“A statesman cannot create anything himself. He must wait and listen until he hears the steps of God sounding through events; then leap up and grasp the hem of his garment,” said Prussian Prime Minister Otto Eduard Leopold von Bismarck back in the 1800s. It was true then and it is true now. While everyone in Washington at the National Strategy Session put on by the National Immigration Forum has been working on the issue for years, they were simply the people who heard the footsteps further off in the distance. Today, many more can hear the footsteps and they sound a lot closer.
Following passage of Arizona’s draconian “show me your papers” law in 2010, nearby Utah looked at what had been done and decided they should do something on immigration, too. Early polling showed that around 70 percent in Utah would support a law modeled after Arizona’s and Georgia followed suit with something on that order in 2011. But farther-sighted conservatives in the state whose motto is simply “Industry” had a different idea. What they came up with is the Utah Compact, a set of five principles to guide the state’s discussion of immigration. They are directed toward a much different policy response than what was foisted on Arizona and Georgia by their Republican lawmakers. You can read them here.
I sat with Utah Attorney General Mark Shurtleff, Paul Muro of the Sutherland Institute, Natalie Gochnour of the Salt Lake Chamber and others last Tuesday to learn about how they turned those early polling numbers in Utah on their head with a thoughtful discussion of immigration that ultimately led to the Utah legislature passing a guest worker program and deliberately distancing itself from approaches like Arizona’s and Georgia’s. Utah conservatives see immigration as an economic issue, as well as a moral issue.
“Public officials should create and administer laws that reflect the best of our aspirations as a just and caring society,” said a statement from the Church of Jesus Christ of Latter-day Saints in support of the Utah compact. “Such laws will properly balance love for neighbors, family cohesion, and the observance of just and enforceable laws.” Likewise, there are resolutions in support of the Utah Compact from local governments, including city councils and school boards, along with corporate leaders and non-profit human service agencies across the political spectrum.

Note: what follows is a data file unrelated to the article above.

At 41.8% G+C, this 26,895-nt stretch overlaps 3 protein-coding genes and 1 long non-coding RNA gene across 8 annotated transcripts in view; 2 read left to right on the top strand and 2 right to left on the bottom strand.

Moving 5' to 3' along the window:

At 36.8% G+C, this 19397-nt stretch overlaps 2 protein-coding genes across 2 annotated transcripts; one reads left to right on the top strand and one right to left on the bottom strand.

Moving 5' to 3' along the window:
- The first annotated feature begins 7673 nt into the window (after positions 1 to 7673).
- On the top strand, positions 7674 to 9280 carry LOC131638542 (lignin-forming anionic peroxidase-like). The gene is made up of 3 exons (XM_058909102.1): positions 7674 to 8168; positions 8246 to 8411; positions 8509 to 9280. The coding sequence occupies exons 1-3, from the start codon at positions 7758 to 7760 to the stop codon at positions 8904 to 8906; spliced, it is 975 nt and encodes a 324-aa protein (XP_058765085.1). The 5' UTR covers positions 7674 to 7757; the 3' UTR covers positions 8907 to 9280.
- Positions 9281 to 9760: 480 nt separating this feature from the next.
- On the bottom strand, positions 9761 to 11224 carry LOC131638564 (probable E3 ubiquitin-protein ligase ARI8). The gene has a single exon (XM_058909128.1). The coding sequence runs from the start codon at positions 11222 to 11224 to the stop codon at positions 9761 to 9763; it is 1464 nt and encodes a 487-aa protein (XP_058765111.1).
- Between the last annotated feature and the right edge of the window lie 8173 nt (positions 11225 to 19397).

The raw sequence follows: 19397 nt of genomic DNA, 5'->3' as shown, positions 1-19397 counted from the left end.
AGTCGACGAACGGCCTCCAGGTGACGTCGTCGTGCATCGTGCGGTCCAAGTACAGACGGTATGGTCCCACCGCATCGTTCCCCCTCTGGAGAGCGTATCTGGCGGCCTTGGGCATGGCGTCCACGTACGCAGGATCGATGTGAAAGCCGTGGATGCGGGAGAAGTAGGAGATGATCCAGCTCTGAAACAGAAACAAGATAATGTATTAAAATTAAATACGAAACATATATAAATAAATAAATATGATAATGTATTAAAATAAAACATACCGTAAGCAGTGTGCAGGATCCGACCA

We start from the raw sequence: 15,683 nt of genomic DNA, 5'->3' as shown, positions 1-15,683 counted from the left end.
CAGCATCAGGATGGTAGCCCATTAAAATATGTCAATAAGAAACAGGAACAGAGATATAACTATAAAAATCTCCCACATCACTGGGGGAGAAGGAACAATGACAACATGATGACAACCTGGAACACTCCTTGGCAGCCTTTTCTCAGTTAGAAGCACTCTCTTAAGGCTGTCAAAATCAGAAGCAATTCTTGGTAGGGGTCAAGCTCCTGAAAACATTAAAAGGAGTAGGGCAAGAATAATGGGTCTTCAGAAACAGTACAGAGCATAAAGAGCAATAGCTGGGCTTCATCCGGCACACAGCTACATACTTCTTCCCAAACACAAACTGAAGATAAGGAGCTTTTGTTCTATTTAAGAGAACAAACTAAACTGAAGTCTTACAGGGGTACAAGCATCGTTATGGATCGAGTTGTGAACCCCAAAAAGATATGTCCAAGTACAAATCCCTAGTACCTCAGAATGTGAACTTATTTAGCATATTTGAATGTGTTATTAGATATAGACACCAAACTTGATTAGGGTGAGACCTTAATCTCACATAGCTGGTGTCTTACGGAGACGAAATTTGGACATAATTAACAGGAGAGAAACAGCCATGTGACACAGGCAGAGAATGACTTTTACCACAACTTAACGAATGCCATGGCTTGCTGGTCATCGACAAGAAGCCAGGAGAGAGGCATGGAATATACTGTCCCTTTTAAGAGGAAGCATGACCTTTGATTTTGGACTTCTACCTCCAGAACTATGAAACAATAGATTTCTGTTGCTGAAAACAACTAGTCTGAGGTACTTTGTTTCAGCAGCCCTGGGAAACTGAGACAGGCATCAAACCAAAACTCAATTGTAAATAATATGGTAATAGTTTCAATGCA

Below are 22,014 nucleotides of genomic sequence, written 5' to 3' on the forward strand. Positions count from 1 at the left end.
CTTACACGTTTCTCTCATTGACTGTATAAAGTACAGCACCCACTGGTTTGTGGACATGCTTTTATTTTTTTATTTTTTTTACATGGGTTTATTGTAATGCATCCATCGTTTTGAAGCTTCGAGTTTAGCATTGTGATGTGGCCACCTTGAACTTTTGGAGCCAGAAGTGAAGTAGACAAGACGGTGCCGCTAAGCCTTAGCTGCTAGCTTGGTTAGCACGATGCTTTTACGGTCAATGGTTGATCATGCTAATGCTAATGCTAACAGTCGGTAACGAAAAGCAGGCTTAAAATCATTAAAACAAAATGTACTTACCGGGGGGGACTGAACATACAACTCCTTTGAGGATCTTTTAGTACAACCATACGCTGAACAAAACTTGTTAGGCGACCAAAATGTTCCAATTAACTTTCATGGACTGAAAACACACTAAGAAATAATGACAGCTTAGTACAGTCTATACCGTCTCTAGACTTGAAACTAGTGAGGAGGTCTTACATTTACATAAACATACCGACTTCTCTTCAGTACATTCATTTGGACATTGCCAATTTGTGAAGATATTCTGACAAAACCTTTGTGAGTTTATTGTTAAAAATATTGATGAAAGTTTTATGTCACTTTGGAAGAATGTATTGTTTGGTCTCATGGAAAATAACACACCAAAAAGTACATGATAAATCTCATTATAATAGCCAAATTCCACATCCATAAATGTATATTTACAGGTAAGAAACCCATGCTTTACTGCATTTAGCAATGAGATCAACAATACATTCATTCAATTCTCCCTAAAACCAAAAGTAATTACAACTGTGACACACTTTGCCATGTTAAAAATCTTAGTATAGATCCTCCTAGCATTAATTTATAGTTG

What I would say right now is that if Grover Norquist and Jim Clyburn can agree on some substantial elements for immigration reform, then it would seem like there should be plenty of room for reasonable people to come to some productive conclusions on the issue. A thorough examination of local impacts can provide some useful guidance to our federal representatives, as well as put us into a position to advance the interests of immigrants, families, friends, employers, neighbors and our economy going forward.
Last Wednesday — the very same day that conservatives from the National Immigration Forum were visiting mostly GOP offices on Capitol Hill — an Ann Coulter column came out to illustrate what they’re up against in their own party:
Wisconsin Policy Research Institute’s Christian Schneider says that without Hispanics, the GOP will become a permanent minority:
January 28, 2013 — Gang of Eight Immigration Plan: Reality-Based Legislating:
January 29 — Obama says now is the time to move on immigration reform:
Wisconsin Dairy Business Association policy statement on immigration reform:
UPDATE – June 27, 2013 – U.S. Senate passes immigration reform bill: